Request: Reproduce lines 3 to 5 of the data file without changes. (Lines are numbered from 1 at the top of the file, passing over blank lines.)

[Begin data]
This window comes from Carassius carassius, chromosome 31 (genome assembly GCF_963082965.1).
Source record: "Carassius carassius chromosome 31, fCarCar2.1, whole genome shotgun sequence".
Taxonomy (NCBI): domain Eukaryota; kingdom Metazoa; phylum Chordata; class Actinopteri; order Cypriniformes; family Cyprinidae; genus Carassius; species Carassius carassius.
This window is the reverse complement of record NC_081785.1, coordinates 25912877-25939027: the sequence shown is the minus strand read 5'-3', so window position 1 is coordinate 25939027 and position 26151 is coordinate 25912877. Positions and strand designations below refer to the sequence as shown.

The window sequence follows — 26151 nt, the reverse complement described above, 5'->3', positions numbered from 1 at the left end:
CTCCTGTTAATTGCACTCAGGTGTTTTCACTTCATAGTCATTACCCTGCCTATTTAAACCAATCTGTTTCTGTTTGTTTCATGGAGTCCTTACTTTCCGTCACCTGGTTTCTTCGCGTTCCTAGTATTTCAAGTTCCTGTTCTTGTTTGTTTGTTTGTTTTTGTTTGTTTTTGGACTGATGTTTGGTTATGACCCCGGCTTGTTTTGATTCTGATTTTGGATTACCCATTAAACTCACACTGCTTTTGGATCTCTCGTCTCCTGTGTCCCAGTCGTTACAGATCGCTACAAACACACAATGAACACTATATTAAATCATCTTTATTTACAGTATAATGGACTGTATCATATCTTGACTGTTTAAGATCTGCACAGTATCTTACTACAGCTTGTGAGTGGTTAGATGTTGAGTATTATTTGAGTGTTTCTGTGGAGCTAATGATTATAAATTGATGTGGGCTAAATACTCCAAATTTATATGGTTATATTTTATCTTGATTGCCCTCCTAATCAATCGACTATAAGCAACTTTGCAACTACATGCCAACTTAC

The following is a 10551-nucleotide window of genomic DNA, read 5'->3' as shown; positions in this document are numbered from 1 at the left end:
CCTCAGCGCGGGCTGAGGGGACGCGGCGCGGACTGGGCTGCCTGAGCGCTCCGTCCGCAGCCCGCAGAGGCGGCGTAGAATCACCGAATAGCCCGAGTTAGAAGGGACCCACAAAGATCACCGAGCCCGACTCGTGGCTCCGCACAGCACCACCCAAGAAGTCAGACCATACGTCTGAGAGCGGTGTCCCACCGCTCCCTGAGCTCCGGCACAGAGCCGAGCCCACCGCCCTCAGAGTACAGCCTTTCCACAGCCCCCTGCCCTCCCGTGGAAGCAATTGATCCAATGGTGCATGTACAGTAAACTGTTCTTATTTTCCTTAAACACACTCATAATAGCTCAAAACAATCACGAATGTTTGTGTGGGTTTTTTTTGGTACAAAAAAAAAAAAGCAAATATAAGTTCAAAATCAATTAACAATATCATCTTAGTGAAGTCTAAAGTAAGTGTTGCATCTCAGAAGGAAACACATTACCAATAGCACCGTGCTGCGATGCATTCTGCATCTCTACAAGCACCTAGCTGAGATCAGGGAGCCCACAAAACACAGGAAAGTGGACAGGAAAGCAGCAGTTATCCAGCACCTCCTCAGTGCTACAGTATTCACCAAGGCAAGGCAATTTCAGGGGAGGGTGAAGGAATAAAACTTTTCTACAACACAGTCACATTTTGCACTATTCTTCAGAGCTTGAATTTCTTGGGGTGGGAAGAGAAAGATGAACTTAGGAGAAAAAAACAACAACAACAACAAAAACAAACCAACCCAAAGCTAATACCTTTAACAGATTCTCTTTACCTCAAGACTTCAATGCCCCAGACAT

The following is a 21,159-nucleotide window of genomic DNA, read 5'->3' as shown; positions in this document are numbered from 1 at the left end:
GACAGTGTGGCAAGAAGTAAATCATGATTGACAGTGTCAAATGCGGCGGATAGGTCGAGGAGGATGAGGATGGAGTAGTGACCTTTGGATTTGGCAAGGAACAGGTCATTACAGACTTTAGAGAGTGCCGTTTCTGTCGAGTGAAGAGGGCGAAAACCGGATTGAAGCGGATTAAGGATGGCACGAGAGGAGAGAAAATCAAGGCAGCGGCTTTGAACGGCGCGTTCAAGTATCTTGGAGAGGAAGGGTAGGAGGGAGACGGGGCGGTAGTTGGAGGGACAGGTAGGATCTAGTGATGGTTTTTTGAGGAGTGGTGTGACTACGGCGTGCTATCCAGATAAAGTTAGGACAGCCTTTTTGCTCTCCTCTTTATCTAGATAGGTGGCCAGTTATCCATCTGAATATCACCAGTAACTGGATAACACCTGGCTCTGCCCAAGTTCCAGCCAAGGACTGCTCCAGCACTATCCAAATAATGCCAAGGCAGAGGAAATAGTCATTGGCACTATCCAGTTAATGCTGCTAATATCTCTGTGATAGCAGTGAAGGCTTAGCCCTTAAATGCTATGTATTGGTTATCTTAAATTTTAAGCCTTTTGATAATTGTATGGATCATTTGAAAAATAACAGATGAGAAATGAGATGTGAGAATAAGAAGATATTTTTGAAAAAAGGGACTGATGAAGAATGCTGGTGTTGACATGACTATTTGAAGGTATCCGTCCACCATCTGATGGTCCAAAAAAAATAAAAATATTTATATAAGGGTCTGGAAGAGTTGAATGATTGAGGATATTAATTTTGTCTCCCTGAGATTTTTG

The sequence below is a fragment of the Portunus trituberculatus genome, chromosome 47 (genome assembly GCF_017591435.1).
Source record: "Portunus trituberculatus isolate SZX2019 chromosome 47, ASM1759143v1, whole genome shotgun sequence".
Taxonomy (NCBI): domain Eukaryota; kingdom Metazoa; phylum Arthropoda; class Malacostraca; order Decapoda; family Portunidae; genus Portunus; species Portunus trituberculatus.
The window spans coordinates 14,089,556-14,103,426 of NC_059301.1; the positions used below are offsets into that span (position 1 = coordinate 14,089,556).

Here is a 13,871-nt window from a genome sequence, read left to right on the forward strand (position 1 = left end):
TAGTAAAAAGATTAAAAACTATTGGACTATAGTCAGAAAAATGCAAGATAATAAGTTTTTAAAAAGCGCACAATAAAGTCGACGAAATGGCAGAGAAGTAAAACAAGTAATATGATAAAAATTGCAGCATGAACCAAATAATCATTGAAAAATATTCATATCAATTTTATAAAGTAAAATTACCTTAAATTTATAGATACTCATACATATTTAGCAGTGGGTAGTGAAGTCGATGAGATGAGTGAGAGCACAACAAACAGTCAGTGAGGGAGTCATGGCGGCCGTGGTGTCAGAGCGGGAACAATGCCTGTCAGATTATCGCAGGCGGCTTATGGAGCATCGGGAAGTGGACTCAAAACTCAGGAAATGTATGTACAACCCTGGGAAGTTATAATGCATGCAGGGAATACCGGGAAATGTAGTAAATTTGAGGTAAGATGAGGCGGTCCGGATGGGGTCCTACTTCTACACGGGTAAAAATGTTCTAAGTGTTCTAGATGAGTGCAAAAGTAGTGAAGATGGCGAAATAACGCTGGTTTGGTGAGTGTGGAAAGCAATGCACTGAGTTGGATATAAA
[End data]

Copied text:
Taxonomy (NCBI): domain Eukaryota; kingdom Metazoa; phylum Chordata; class Actinopteri; order Cypriniformes; family Cyprinidae; genus Carassius; species Carassius carassius.
This window is the reverse complement of record NC_081785.1, coordinates 25912877-25939027: the sequence shown is the minus strand read 5'-3', so window position 1 is coordinate 25939027 and position 26151 is coordinate 25912877. Positions and strand designations below refer to the sequence as shown.

The window sequence follows — 26151 nt, the reverse complement described above, 5'->3', positions numbered from 1 at the left end: